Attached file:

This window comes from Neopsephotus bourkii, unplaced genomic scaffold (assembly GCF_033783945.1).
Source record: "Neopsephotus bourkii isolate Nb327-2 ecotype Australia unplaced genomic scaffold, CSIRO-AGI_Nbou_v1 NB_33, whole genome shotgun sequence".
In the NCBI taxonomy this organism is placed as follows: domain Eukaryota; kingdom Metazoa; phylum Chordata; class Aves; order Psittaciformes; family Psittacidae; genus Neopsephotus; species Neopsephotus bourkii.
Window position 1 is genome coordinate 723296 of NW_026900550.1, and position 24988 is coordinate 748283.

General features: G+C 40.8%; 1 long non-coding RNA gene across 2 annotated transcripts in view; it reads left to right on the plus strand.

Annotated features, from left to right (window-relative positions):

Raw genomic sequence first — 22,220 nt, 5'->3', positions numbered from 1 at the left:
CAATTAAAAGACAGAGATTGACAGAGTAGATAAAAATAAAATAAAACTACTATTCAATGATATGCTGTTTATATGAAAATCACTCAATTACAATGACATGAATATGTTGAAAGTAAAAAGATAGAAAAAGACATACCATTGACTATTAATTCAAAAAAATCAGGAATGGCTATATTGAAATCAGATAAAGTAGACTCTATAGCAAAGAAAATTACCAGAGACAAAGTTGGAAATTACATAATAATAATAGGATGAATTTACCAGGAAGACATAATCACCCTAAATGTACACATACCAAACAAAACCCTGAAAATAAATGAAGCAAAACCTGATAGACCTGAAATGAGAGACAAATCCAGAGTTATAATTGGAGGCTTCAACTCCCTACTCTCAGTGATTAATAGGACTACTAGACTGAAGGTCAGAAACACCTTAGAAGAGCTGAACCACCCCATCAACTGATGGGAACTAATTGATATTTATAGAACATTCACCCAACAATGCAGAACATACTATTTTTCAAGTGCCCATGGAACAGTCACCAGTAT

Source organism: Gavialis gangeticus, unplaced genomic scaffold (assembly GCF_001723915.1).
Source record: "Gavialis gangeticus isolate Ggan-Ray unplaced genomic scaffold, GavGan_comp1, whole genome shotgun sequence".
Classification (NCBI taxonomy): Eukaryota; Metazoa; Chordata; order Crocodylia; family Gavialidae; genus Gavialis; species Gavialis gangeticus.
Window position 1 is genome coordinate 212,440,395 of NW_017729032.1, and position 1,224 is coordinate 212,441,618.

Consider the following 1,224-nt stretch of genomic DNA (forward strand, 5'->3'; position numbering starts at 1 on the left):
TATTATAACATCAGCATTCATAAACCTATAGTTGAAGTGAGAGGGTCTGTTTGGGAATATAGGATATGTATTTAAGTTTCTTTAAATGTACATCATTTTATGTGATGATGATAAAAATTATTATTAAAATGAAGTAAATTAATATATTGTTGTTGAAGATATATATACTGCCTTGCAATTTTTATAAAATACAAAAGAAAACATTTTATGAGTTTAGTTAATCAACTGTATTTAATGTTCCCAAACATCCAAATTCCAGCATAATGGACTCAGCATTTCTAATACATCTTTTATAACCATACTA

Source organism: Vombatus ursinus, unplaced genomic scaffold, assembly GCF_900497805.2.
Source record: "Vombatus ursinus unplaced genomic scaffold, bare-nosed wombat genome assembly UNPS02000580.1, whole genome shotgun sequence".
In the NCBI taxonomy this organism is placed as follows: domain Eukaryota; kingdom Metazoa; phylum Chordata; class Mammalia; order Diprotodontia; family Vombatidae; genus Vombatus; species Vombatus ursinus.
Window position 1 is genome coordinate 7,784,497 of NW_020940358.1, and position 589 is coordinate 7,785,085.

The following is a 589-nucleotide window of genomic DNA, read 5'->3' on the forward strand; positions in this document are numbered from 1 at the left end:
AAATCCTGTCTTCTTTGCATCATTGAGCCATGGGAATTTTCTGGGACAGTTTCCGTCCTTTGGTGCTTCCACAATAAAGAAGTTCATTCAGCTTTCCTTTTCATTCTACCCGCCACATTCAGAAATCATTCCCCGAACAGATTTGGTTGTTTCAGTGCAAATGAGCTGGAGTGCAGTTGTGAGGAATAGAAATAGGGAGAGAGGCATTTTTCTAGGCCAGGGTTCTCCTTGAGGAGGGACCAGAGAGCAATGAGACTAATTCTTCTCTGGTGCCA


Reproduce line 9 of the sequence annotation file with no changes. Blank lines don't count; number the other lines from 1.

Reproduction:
Source organism: Gavialis gangeticus, unplaced genomic scaffold (assembly GCF_001723915.1).